Yet all of us who today make a point of teaching and learning and practicing Crossings together do draw upon that whole, much older Crossings tradition, including its outrageous puns and quips and jargon from as far back as the forties and fifties, its six-step or three-stage methods from Concordia Seminary and Germany, its earlier exegetical aha’s, even the old Chicago dissertation. These components entered the Crossings tradition well before most of its current users did, as the more knowledgeable among them recognize. Ed Schroeder too, for that matter, is unstintingly generous in his appropriation of that older tradition. In his case, for especially good reason. I first encountered him, a whiz kid and a cross-country runner, in my first philosophy course at Valpo. By the time I became chair of the department of theology, Ed had returned to his alma mater as one of the two or three best minds and teachers in that department and an exceptional ally in the “deal” I brought with me. When I moved to Concordia Seminary, Ed in turn became Valpo’s theology chair. And he too eventually came onto Concordia’s faculty, in time to march into exile with the rest of us. Indeed, he also would have been rash enough to go along with that premature proposal, from which blessedly we were reprieved, to go into exile merely as “Crossings.” Even though the Crossings of which Ed is the “co-founder” may be a more recent version of the original, he does know the longer tradition as few others do, much of it at close hand. Anyone can see why I prize him as my accomplice.
When in 1983 my fellow Seminexers moved up to Chicago and Schroeder stayed in Saint Louis, I did too — both. On weekdays I taught at Lutheran School of Theology at Chicago. On weekends I commuted home — where Thelda kept the homefires burning and made her own Crossings as librarian at Washington University — to teach Saturday Crossings courses in Saint Louis. In the new Crossings corporation I was merely the president, unpaid except for commuting costs.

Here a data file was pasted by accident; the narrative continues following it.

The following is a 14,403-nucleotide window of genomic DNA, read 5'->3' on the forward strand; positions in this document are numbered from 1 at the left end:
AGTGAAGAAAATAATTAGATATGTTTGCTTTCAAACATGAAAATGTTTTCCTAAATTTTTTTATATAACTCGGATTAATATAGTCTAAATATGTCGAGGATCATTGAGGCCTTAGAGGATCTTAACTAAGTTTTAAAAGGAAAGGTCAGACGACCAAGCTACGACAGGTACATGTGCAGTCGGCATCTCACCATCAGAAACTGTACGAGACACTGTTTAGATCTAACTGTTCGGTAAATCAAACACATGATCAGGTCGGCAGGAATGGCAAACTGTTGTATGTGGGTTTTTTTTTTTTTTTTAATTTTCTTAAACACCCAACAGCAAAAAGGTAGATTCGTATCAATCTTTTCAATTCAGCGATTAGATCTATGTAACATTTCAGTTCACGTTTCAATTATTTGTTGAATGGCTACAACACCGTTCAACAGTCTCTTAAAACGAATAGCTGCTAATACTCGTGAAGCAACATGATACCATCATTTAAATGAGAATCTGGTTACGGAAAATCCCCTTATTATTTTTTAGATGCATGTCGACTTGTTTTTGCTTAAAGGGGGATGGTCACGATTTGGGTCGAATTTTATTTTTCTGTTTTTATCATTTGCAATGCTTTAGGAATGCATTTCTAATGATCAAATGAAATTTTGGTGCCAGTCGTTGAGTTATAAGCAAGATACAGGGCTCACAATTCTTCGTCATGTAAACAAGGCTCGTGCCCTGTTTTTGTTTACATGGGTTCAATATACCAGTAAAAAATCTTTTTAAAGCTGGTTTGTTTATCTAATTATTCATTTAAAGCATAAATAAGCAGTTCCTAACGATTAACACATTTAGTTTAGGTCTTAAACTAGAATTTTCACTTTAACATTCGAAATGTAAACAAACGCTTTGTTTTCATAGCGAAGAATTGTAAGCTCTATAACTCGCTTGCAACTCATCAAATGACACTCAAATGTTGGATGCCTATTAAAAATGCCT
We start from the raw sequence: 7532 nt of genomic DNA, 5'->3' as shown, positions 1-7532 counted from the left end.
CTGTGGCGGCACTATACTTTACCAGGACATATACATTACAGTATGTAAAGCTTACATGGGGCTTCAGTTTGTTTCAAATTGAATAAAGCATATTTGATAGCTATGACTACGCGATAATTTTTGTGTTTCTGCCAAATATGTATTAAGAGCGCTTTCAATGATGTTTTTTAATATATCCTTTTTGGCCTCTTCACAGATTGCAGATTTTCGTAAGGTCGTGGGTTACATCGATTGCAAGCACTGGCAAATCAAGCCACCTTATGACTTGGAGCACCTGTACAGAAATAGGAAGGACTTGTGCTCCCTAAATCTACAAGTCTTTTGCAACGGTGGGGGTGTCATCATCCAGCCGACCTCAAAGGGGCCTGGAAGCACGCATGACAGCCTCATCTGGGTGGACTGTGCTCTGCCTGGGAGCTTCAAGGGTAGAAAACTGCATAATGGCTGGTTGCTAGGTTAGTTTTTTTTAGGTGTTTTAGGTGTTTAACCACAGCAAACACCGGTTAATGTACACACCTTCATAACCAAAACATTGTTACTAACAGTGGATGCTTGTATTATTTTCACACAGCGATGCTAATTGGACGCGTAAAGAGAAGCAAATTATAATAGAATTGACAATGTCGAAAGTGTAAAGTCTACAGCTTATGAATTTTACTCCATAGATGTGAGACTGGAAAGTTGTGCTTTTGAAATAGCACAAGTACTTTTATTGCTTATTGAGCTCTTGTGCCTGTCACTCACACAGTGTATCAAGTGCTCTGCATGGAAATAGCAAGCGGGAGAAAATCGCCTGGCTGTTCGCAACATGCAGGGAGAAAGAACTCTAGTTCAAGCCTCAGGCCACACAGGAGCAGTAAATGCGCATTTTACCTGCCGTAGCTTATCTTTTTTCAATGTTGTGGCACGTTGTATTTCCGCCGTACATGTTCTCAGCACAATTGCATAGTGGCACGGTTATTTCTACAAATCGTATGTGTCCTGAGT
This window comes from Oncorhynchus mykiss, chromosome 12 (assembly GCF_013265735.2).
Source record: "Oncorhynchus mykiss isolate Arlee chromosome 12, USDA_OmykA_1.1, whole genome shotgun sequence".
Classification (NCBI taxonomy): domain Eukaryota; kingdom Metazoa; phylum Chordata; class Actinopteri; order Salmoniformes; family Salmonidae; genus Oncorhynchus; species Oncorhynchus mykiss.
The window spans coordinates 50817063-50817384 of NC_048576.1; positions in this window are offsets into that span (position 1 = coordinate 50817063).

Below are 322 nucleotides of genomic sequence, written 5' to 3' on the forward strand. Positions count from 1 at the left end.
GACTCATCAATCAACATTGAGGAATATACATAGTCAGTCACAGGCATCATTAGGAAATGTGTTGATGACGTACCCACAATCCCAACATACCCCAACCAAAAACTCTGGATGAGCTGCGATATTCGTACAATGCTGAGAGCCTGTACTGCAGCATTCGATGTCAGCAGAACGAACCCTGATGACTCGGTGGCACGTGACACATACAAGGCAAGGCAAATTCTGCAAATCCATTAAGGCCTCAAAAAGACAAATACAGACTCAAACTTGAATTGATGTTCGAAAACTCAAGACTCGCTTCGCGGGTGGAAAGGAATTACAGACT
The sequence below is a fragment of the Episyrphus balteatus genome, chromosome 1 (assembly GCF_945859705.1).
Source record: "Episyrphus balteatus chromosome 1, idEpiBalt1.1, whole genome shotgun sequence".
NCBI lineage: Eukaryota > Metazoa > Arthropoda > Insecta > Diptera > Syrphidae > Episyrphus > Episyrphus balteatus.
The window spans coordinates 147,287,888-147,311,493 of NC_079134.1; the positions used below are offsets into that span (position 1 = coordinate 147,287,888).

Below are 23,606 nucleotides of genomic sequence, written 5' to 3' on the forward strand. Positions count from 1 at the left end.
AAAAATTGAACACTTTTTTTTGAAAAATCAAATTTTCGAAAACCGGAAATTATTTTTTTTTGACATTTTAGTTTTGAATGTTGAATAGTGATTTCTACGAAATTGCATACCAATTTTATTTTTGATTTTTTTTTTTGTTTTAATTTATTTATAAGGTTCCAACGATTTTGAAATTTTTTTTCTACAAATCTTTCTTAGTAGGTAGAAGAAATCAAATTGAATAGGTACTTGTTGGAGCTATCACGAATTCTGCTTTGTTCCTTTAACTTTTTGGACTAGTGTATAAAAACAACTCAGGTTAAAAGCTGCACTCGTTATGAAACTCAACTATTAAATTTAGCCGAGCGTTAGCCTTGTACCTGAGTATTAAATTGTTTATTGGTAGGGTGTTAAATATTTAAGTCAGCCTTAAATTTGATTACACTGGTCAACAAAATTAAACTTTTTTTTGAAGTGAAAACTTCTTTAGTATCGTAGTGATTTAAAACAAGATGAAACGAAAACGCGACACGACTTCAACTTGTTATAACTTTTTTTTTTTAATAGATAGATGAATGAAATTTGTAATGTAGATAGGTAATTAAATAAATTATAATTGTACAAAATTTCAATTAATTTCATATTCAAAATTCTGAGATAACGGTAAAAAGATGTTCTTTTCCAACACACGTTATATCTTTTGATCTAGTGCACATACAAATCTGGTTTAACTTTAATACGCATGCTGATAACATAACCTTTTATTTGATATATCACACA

I have to admit that personally there was a confessional motive for this bi-local vocation. But one of the great unanticipated boons at LSTC was the encouragement to share Crossings with that community. One course after another was a Crossings course, two or three even at the graduate level. Best of all, weekly suppers in graduate students’ apartments (Mike and Dawn Hoys’, Ann and Gary Pedersons’) buzzed with Crossings-type theological talk.
LSTC students on their internships and later in their new pastorates brought Crossings into the life of their congregations. By now there are many ELCA parishioners — how many, I’m not telling — who associate Crossings not with Ed Schroeder or me (who were getting to be known elsewhere as “the Bob and Ed show”) but instead with these young messengers from LSTC: Jersild, Schneider, Cornell, Hansel, Hegland, Chamberlain, Walser, Deffenbaugh, Bieber, Hass. (Guess the rest.) Each year the seminary staged, for academic credit yet, a two-day Christ the King Crossings Practicum, where seminarians were joined by lay and clergy who came from afar at their own expense to Cross the gospel of the week with the many vocations represented in the group. Some of these laypeople later returned to LSTC as enrollees in the fullterm Crossings courses.